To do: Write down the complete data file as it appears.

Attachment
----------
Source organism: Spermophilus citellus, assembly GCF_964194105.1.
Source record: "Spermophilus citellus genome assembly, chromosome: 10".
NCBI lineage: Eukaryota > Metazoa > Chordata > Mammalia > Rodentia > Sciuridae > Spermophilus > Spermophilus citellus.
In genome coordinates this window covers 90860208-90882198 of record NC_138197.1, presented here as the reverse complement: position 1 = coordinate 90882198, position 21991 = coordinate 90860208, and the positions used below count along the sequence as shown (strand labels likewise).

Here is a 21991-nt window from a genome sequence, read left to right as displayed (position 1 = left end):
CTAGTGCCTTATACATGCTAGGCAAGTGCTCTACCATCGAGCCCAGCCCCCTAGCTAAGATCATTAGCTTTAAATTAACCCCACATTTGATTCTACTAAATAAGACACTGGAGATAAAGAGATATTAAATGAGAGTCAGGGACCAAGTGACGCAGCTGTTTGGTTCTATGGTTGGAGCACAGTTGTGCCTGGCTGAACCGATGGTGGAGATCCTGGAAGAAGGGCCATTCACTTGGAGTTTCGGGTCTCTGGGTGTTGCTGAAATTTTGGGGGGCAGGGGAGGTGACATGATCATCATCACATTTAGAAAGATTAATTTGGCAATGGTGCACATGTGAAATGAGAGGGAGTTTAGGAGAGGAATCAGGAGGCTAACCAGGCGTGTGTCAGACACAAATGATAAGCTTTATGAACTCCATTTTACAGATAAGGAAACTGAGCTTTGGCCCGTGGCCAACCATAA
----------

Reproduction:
Source organism: Spermophilus citellus, assembly GCF_964194105.1.
Source record: "Spermophilus citellus genome assembly, chromosome: 10".
NCBI lineage: Eukaryota > Metazoa > Chordata > Mammalia > Rodentia > Sciuridae > Spermophilus > Spermophilus citellus.
In genome coordinates this window covers 90860208-90882198 of record NC_138197.1, presented here as the reverse complement: position 1 = coordinate 90882198, position 21991 = coordinate 90860208, and the positions used below count along the sequence as shown (strand labels likewise).

Here is a 21991-nt window from a genome sequence, read left to right as displayed (position 1 = left end):
CTAGTGCCTTATACATGCTAGGCAAGTGCTCTACCATCGAGCCCAGCCCCCTAGCTAAGATCATTAGCTTTAAATTAACCCCACATTTGATTCTACTAAATAAGACACTGGAGATAAAGAGATATTAAATGAGAGTCAGGGACCAAGTGACGCAGCTGTTTGGTTCTATGGTTGGAGCACAGTTGTGCCTGGCTGAACCGATGGTGGAGATCCTGGAAGAAGGGCCATTCACTTGGAGTTTCGGGTCTCTGGGTGTTGCTGAAATTTTGGGGGGCAGGGGAGGTGACATGATCATCATCACATTTAGAAAGATTAATTTGGCAATGGTGCACATGTGAAATGAGAGGGAGTTTAGGAGAGGAATCAGGAGGCTAACCAGGCGTGTGTCAGACACAAATGATAAGCTTTATGAACTCCATTTTACAGATAAGGAAACTGAGCTTTGGCCCGTGGCCAACCATAA